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One Corner, One Street Child

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In today’s edition of THE PUBLISHER is a beautifully written news item by Grace Ablewor Sogbey saying that the government of Ghana, under the auspices of the Ministry of Gender, Children and Social Protection is taking steps to rid the streets off children and to give them a better alternative.

This is a brilliant step long overdue and it is sad that successive governments have closed eyes on this alarming national threat of having children who live and grow on the streets with absolutely no plan for their future.

It raises the question of what plans we, as a people, have for the future of this country and the very persons who we expect to become future leaders.

Driving through the streets of Accra, it is very common to find children, some as young as five or six, selling all manner of consumables and running perilously through moving traffic just so as to make enough sales that can keep body and soul together.

These children never leave the streets. They live and grow there from children into pre-teens, then into young adults and eventually into fully fledged adults that have no formal education or certificate, no vocational or technical skills, they are either under employed or completely unemployed and wort of all they are simply unemployable!!!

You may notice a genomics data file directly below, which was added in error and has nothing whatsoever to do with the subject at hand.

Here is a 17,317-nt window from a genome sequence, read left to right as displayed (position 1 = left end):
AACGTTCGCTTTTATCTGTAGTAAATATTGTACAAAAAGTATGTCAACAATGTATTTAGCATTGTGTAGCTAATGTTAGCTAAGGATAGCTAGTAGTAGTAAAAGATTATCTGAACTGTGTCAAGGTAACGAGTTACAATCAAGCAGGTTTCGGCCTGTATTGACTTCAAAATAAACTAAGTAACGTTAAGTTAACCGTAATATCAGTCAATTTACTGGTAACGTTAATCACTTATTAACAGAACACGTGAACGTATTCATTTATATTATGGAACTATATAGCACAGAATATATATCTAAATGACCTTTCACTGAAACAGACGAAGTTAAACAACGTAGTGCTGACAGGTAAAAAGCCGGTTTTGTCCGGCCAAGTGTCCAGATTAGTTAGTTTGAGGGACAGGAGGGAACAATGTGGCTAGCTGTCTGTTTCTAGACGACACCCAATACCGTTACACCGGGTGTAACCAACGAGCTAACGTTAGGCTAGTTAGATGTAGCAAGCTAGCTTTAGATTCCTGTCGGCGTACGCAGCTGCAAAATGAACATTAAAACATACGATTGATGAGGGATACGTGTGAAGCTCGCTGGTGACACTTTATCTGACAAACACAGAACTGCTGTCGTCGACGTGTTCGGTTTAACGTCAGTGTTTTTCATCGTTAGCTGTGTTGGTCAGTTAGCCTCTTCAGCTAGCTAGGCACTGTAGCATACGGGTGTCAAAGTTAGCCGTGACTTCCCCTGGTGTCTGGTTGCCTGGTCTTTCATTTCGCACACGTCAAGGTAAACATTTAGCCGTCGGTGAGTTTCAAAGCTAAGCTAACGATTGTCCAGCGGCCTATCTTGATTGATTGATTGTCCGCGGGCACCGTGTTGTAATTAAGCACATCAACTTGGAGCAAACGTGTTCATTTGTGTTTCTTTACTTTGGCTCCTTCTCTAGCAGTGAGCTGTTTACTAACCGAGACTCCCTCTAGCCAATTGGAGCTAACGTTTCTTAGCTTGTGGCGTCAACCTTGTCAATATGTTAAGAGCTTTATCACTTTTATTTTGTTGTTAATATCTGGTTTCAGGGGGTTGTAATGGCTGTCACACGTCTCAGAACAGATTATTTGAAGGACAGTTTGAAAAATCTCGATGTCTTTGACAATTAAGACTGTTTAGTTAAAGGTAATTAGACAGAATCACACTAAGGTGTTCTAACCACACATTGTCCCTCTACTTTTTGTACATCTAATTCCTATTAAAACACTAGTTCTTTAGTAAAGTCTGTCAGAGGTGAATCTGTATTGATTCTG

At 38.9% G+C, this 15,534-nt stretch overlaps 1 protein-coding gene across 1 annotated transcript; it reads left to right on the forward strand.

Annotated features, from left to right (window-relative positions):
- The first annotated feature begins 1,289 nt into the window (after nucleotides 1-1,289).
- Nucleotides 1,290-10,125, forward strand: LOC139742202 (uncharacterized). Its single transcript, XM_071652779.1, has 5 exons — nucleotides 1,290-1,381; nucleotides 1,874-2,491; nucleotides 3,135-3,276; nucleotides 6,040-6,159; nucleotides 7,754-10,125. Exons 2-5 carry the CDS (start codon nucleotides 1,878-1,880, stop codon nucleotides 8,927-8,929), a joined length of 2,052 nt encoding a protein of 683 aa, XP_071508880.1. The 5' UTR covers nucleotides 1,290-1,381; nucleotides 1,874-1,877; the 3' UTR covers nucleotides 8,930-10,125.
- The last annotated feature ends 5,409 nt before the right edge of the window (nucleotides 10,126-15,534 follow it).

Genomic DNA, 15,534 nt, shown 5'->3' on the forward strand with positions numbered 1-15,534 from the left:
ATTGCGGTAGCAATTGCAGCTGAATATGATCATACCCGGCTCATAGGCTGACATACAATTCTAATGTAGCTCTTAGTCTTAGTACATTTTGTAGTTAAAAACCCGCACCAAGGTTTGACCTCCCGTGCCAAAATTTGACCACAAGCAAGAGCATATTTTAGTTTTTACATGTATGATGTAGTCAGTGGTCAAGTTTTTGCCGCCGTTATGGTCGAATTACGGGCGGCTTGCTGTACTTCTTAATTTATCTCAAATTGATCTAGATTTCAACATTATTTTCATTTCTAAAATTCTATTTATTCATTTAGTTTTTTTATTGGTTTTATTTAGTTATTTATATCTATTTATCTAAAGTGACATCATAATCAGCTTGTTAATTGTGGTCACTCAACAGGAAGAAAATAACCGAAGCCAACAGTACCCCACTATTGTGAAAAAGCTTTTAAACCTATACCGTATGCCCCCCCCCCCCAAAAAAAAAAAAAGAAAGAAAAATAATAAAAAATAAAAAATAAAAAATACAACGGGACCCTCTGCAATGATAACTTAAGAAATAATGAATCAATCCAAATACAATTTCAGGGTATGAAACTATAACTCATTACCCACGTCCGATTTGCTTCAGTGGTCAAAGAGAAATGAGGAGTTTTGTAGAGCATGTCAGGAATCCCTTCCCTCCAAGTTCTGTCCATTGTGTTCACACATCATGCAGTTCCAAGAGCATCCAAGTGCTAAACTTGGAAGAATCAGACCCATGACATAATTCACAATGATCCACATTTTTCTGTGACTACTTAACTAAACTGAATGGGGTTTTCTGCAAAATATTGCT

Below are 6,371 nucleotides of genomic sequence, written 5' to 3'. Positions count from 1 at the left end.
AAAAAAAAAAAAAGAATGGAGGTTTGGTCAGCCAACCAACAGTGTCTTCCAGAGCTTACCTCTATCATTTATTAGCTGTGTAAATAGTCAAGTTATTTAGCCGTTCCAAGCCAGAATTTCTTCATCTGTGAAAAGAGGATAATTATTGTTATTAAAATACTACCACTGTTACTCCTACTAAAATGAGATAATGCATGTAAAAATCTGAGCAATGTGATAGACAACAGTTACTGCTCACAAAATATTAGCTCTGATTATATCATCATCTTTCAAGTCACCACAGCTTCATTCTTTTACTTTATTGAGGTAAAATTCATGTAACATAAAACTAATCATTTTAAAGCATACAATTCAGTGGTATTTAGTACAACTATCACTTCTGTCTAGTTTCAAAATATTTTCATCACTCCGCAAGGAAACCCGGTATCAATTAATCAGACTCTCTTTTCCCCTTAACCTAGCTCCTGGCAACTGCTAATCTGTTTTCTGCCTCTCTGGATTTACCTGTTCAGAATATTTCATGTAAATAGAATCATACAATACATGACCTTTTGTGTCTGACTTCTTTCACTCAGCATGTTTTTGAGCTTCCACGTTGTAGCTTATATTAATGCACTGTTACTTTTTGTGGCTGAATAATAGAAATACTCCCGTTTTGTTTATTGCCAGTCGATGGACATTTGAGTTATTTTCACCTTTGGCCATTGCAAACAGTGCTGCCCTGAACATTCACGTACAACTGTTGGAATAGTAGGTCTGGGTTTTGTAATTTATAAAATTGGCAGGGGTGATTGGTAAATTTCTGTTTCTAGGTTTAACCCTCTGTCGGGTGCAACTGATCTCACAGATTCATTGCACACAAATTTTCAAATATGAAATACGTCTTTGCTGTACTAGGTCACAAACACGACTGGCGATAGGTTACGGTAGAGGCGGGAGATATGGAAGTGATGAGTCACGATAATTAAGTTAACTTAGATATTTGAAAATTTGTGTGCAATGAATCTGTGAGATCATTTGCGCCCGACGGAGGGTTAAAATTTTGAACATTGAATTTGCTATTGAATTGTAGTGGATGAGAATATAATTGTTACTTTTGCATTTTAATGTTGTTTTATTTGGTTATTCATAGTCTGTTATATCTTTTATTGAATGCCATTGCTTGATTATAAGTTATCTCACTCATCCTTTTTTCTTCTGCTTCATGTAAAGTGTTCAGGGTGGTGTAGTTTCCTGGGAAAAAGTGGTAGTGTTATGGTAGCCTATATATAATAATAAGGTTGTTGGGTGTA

And oh yes, they give birth to children that end up on the streets with them and the cycle continues.

This is our country. This has been one of our challenges. And it is a very common situation where at almost every corner of our busy roads, a street child can be spotted being wasted away.

It exposes the hypocrisy in our society and among persons who are to enforce and implement policies that are meant to protect children.

Our leaders travel to other countries to have ‘Big English’ conferences where they blab endlessly about a supposed FCUBE in Ghana. At our last check, FCUBE is supposed to mean a system where there is a Free Compulsory, Universal Basic Education.

THE PUBLISHER can state confidently that this is NOT THE SITUATION IN GHANA because in Ghana, the COMPULSORY element of FCUBE is nonexistent!!!

In Accra, just a walking distant from the official seat of government, the Jubilee House, are young children seen selling and begging for alms during school hours almost every other day. If basic education was really compulsory, THE PUBLISHER is sure the parents of those children, would have been made to face the law.

Same is the situation at the environs of the Ministry or Education and the Ministry of Gender, Children and Social Protection where just across the streets, children are seen exposed to danger and hustling on the streets during school hours; another evidence that the FCUBE implementation is defective and faulty.

We can only hope and pray that the new steps being adopted by the Akuffo-Addo led Government would yield some genuine and positive change to the situation of street kids in Ghana.

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